Beer, it's not just for breakfast anymore.

Sunday, June 8, 2008

Thai Flavoured Hot Sauce

That's right. I finally made my own hot sauce.

The mash of 50/50 Thai and red cherry chilies with sea salt has been fermenting for a month in my fridge and were finally ready to become something more glorious.

I matched the amount of rice vinegar to approximately the same amount as the mash. I then purred the mixture in the blender with 2 cloves of garlic, a tablespoon sized knob of ginger, 2 tablespoons of lemongrass paste (the 4 supermarkets I went to didn't have any fresh lemongrass), 2 tablespoons of fish sauce, and 1 tablespoon of miso paste. These measurements are approximations. I eyeball things more and more.

What I ended up with was a liquid sauce that had a beautiful burst of flavours followed by a pleasant kick of spice.

As we speak, I'm letting the sauce sit in the fridge with a couple Kaffir lime leaves in it. I don't know how long I'll leave it there but I can't wait to douse shrimps in this nice little creation of mine.

Look mom! I didn't follow a recipe!

Goat Cheese, Cucumber and Turkey Sandwich

I had a bunch of mild ingredients in my fridge that needed to be got rid of. Leftover from the previous Saturday's market was half a small wheel of mild goat cheese. This particular local craft cheese has an almost bocconcini-like mildness but the softened texture and muted tang of goat cheese. It's very light tasting and was a natural match for peeled and thinly sliced cucumber along with sliced deli turkey. I added just a few little dollops of pesto on top of the turkey and sandwiched the whole in plain crusty white bread. Lightly toasted, this sandwich is very light and almost feminine in quality. Maybe I should slice the bread thinner and remove the crusts to make is even more gentle. Next time I guess.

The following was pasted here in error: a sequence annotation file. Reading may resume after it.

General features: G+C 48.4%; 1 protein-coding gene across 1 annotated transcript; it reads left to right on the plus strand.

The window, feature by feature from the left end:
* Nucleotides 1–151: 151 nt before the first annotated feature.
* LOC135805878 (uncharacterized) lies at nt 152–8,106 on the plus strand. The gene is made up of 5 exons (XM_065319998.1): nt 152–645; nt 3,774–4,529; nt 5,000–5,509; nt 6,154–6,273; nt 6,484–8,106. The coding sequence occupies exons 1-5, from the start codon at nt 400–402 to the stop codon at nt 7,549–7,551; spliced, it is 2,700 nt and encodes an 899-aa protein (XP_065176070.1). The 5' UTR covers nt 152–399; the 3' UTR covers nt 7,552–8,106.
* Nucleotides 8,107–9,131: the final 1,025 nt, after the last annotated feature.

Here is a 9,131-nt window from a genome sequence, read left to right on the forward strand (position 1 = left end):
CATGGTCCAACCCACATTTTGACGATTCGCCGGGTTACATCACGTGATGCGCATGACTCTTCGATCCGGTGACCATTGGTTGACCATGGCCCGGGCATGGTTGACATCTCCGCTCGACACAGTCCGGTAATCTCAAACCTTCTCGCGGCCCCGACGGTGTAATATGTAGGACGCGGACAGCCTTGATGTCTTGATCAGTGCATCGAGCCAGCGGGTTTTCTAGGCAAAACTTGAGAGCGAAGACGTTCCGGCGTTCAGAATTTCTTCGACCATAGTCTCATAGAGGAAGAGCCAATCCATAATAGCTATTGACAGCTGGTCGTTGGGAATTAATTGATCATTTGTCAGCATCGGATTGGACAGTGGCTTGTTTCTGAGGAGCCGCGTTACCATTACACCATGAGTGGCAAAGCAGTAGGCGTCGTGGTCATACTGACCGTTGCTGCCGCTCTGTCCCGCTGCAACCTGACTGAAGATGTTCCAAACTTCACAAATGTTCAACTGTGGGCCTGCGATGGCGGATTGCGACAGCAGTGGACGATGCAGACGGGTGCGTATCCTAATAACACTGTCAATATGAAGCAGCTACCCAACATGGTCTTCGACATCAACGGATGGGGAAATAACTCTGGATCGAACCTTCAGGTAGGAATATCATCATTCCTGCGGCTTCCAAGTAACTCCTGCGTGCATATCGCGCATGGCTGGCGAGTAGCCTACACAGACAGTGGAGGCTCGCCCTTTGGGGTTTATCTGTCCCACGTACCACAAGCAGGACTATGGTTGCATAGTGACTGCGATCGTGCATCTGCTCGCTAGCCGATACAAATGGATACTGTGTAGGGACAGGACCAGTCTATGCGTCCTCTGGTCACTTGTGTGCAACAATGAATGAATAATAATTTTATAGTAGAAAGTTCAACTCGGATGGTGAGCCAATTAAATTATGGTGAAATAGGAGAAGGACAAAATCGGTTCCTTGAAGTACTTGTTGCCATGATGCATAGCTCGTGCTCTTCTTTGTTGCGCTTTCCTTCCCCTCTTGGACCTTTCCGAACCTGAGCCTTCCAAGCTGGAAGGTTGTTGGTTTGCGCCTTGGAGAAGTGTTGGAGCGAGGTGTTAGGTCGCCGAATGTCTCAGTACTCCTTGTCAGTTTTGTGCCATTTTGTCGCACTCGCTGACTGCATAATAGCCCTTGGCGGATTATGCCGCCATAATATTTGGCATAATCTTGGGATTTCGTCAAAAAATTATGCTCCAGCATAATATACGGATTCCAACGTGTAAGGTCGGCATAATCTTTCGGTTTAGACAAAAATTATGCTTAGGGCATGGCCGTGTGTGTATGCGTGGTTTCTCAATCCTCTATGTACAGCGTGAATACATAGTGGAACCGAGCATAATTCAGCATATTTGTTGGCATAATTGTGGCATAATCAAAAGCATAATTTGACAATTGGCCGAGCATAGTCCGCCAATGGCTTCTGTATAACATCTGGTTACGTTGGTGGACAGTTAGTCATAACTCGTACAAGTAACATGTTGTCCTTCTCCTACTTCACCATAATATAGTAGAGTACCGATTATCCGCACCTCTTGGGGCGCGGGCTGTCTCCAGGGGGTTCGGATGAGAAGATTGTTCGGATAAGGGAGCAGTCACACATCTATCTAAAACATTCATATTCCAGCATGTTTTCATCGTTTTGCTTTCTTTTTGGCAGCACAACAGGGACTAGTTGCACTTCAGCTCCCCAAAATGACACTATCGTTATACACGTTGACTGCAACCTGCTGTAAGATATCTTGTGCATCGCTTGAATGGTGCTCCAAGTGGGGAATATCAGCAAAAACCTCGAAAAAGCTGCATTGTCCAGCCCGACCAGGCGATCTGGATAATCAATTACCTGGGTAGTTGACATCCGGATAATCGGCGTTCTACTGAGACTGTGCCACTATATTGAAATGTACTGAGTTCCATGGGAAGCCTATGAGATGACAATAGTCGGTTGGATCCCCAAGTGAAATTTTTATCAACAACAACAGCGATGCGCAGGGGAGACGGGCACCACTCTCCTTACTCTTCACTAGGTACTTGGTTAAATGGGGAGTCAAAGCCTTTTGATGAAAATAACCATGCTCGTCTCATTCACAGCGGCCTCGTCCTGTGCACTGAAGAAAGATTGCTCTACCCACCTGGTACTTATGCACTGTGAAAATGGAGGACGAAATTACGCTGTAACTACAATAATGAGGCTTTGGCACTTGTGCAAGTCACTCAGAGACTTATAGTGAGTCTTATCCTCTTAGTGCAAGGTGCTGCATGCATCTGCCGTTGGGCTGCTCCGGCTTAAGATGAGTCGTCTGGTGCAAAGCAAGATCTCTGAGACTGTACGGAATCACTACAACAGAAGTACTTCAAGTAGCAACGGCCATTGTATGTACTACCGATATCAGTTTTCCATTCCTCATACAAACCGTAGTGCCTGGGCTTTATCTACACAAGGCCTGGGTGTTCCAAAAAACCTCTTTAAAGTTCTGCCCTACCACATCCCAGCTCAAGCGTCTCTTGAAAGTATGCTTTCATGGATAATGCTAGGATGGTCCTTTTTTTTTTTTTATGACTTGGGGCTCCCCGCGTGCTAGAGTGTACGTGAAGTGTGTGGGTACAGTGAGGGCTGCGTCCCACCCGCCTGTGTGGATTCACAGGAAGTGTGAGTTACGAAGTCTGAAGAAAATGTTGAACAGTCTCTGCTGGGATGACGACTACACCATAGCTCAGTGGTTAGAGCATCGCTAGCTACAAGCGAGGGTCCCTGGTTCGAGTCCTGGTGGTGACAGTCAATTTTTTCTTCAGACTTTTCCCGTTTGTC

Onion Tarts with Scallop Carpaccio

This recipe is from Alain Rayé's cookbook La Régalade, a no-fuss book that focuses on french bistro food. What I love about this book is the evident passion this Vancouver based chef has for food. The book is divided by season so that you're only cooking with the freshest ingredients and only cooking for what is appropriate for that season; a beef bourguignon in summer is a no-no. Being a Frenchman, every recipe comes with a suggested wine pairing. I personally can't wait for the day where cookbooks will have suggested beer pairings.

The recipe for these tarts didn't quite turn out like I would have wanted them to. The general idea is great. Caramelize onions in olive oil and thyme, arange on top of thawed puff pastry squares, bake till fluffy. You then arrange a layer of very thinly sliced scallops (which is made possible by partially freezing the scallops before slicing) on top and warm the whole. Given that these are supposed to be carpaccio scallops - meaning raw - the purpose is only to warm them up. Cooking them defeats the purpose and the texture. As you might notice in the above photo, I made the mistake of cooking them. My girlfriend isn't a fan of raw anything. But she hasn't had beef carpaccio with truffle oil and capers yet....pure yum.

As always, I'm persistent in my failure as a pastry guy and the puff pastry ended up mushy and didn't rise. I think they should cook for awhile without the caramelized onions on top. It seems to keep the pastry down plus gives off unwanted moisture. But all in all this is a great simple appetizer. It lets all the ingredients shine. So next time I will definitely not cook the scallops. Raw and chewy.